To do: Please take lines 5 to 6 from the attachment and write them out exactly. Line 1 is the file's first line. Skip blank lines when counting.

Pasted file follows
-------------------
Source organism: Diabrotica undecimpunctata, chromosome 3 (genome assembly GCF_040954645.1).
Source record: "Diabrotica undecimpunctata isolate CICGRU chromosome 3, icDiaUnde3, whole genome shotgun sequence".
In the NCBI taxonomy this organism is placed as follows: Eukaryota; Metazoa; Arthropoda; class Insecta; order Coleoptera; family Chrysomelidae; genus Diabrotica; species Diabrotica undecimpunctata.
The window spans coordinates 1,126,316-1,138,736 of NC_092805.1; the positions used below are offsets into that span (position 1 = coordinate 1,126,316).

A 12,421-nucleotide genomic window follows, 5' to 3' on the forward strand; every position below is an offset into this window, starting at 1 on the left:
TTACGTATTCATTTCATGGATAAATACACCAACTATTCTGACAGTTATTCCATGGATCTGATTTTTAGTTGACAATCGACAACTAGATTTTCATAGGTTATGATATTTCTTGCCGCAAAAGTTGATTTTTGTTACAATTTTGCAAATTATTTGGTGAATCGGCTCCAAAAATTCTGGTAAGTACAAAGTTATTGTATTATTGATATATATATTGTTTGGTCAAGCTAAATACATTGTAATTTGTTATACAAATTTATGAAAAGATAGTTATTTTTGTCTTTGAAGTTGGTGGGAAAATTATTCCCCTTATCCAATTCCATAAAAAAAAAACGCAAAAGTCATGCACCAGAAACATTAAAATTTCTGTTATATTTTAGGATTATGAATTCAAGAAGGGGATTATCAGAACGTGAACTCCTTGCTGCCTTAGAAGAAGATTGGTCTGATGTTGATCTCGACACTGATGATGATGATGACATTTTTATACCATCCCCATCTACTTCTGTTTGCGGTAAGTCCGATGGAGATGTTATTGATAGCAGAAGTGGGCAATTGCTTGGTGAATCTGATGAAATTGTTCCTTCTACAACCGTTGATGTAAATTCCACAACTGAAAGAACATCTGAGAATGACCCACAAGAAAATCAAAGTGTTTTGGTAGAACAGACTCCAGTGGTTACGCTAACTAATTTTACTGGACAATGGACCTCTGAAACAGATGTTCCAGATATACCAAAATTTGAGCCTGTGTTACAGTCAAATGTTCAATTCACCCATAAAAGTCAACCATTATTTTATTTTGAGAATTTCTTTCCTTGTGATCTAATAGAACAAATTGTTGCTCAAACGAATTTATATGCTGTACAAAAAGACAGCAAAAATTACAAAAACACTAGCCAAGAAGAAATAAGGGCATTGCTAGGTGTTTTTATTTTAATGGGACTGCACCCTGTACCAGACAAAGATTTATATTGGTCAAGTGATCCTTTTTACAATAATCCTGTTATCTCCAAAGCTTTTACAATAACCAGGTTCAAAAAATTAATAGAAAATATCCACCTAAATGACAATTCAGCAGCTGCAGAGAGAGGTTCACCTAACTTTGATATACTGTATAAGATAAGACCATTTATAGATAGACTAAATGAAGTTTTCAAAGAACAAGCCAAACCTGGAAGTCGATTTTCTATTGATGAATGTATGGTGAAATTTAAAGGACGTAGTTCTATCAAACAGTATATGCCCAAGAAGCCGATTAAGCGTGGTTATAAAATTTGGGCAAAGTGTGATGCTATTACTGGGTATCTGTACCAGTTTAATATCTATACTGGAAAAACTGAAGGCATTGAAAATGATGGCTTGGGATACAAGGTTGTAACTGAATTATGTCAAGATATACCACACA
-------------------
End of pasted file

A 12,421-nucleotide genomic window follows, 5' to 3' on the forward strand; every position below is an offset into this window, starting at 1 on the left:
TTACGTATTCATTTCATGGATAAATACACCAACTATTCTGACAGTTATTCCATGGATCTGATTTTTAGTTGACAATCGACAACTAGATTTTCATAGGTTATGATATTTCTTGCCGCAAAAGTTGATTTTTGTTACAATTTTGCAAATTATTTGGTGAATCGGCTCCAAAAATTCTGGTAAGTACAAAGTTATTGTATTATTGATATATATATTGTTTGGTCAAGCTAAATACATTGTAATTTGTTATACAAATTTATGAAAAGATAGTTATTTTTGTCTTTGAAGTTGGTGGGAAAATTATTCCCCTTATCCAATTCCATAAAAAAAAAACGCAAAAGTCATGCACCAGAAACATTAAAATTTCTGTTATATTTTAGGATTATGAATTCAAGAAGGGGATTATCAGAACGTGAACTCCTTGCTGCCTTAGAAGAAGATTGGTCTGATGTTGATCTCGACACTGATGATGATGATGACATTTTTATACCATCCCCATCTACTTCTGTTTGCGGTAAGTCCGATGGAGATGTTATTGATAGCAGAAGTGGGCAATTGCTTGGTGAATCTGATGAAATTGTTCCTTCTACAACCGTTGATGTAAATTCCACAACTGAAAGAACATCTGAGAATGACCCACAAGAAAATCAAAGTGTTTTGGTAGAACAGACTCCAGTGGTTACGCTAACTAATTTTACTGGACAATGGACCTCTGAAACAGATGTTCCAGATATACCAAAATTTGAGCCTGTGTTACAGTCAAATGTTCAATTCACCCATAAAAGTCAACCATTATTTTATTTTGAGAATTTCTTTCCTTGTGATCTAATAGAACAAATTGTTGCTCAAACGAATTTATATGCTGTACAAAAAGACAGCAAAAATTACAAAAACACTAGCCAAGAAGAAATAAGGGCATTGCTAGGTGTTTTTATTTTAATGGGACTGCACCCTGTACCAGACAAAGATTTATATTGGTCAAGTGATCCTTTTTACAATAATCCTGTTATCTCCAAAGCTTTTACAATAACCAGGTTCAAAAAATTAATAGAAAATATCCACCTAAATGACAATTCAGCAGCTGCAGAGAGAGGTTCACCTAACTTTGATATACTGTATAAGATAAGACCATTTATAGATAGACTAAATGAAGTTTTCAAAGAACAAGCCAAACCTGGAAGTCGATTTTCTATTGATGAATGTATGGTGAAATTTAAAGGACGTAGTTCTATCAAACAGTATATGCCCAAGAAGCCGATTAAGCGTGGTTATAAAATTTGGGCAAAGTGTGATGCTATTACTGGGTATCTGTACCAGTTTAATATCTATACTGGAAAAACTGAAGGCATTGAAAATGATGGCTTGGGATACAAGGTTGTAACTGAATTATGTCAAGATATACCACACA